Diagnosis of chest wall tumors is challenging because their imaging features can be nonspecific. Their accurate diagnosis provides opportunities for complete resection and collaboration reconstruction. We report a case of primary squamous cell carcinoma (SCC) arising from chest wall.
A 53-year-old female had an asymptomatic small uptake on her right chest wall on PET-computed tomography (CT) (Figure 1A) by a medical-checkup. She had a 5-year history of type 2 diabetes that had been treated with metformin 500 mg. Ultrasonography revealed a 0.8-cm indistinct hypoechoic mass in the pectoralis muscle abutting the manubrium. Ultrasonography-guided fine-needle aspiration was performed. The pathology revealed a reactive lymphoid hyperplasia. Eight months later, the mass did not show any change and there was no mammographic abnormality. She was not followed for two years. However, at a later date, she was suddenly admitted due to pain. Ultrasonography demonstrated a large cystic mass arising from her chest wall (Figure 1B). We initially diagnosed it as an abscess but pathology result was carcinoma by fine-needle aspiration.
To evaluate the tumor, CT scans was performed, which revealed a 7.5 cm × 5.4 cm × 8.5 cm, infiltrative heterogeneous enhancing mass with bony destructions of the sternum and the 1st to 3rd ribs (Figure 1C). Histopathology revealed a moderately differentiated SCC through an excisional biopsy (Figure 1D). An immunohistochemical evaluation was negative for ER, PR, and HER 2 and positive for EGFR and Ki-67 (60%).
Neither inspection of the skin nor whole-body CT scan could detect any primary lesions. She received adjuvant chemotherapy with cisplatin 93 mg/m2 plus 5-fluorouracil 1,860 mg/m2 which is commonly used in combination for SCC of other organs such as the head and neck, the breasts, and the anus. Afterwards, she underwent a complete wide excision including a sternotomy and had a reconstruction with bone cement and prolene mesh performed by a plastic surgeon. The surgical specimen was proved pathologically as a SCC of the chest wall with invasion of the ribs and sternum. She also underwent external beam radiation therapy consisting of five consecutive daily fractions per week with a fraction size of 1.8-2.0 Gy. Total dose was 64.8 Gy. She has been followed up for 1 year with no clinical or radiological evidence of recurrence.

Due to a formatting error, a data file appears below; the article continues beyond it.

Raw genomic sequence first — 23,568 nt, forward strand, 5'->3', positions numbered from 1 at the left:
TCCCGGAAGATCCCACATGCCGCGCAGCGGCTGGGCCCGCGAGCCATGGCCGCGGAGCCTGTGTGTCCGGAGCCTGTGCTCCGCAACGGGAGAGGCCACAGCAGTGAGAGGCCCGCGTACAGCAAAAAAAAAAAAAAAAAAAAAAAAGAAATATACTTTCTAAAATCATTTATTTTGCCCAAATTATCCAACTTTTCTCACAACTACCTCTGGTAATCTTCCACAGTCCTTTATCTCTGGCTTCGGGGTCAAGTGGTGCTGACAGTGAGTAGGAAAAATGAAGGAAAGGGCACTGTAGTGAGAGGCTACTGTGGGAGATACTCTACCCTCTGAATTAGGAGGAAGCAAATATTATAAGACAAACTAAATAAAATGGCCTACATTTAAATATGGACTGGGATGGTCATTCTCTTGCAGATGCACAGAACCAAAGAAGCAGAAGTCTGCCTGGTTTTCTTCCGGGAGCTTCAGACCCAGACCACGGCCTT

Differential diagnosis between metastatic carcinoma and primary soft-tissue tumor is critical because treatment and prognosis are markedly different. Malignant chest wall tumors are a heterogeneous group of tumors including invasion from an adjacent tumor, primary tumor, and metastatic tumors. Invasion from adjacent tumor that occur in the lung or breast are relatively more common than others (1).
Primary chest wall tumor can be classified into bone or soft tissue tumor. A bulky mass invading adjacent structures without mineralization is suspected to be malignant soft tissue tumor. In adults, malignant fibrous histiocytoma (MFH) is the most common. MFH arises in the deep fascia or skeletal muscle in elderly people. It is usually a painless mass regardless of how large it is. CT finding can reveal a heterogeneous enhancing or calcified mass.
In consideration of pain, neurofibrosarcomas are suspected but they are usually associated with neurofibromatosis type I. They grow along the major or medium-sized nerves such as the sciatic nerve, brachial or sacral plexuses.
Squamous cells may arise from luminal epithelial cells, myoepithelial cells, or ductal metaplasia (2). SCC is characterized by numerous malignant squamous cells with keratinizing eosinophilic glassy cytoplasm, intercellular bridges, keratin debris and background necrosis. To confirm the diagnosis, a surgical biopsy is mandatory.
Abscess present as a painful, cystic lesion with erythema. It is generally accepted that patients with diabetes mellitus are more susceptible to an unusual site infection. Our case was a chest wall lesion mimicking an abscess in a patient who had a history of diabetes. Specific findings and most appropriate chemotherapeutic regimen for an SCC are unclear because of their rarity. Limited literature has reported that SCC occurs in flaps which are used for reconstruction and chest resections (3,4). A case of the published literature reported that a combination of cisplatin and 5-fluorouricil was effective for SCC (5,6). Our patient also responded to combination treatment.
Imaging diagnoses may be difficult because of non-specific findings of chest wall tumors. However, if tumors are presented as rapidly growing cystic masses without any adenopathy or calcifications in elderly patients, SCC should be considered in differentials diagnoses and adequate treatments must be carried out.
This study was supported by the Inha University research grant.
Conflicts of Interest: The authors have no conflicts of interest to declare.
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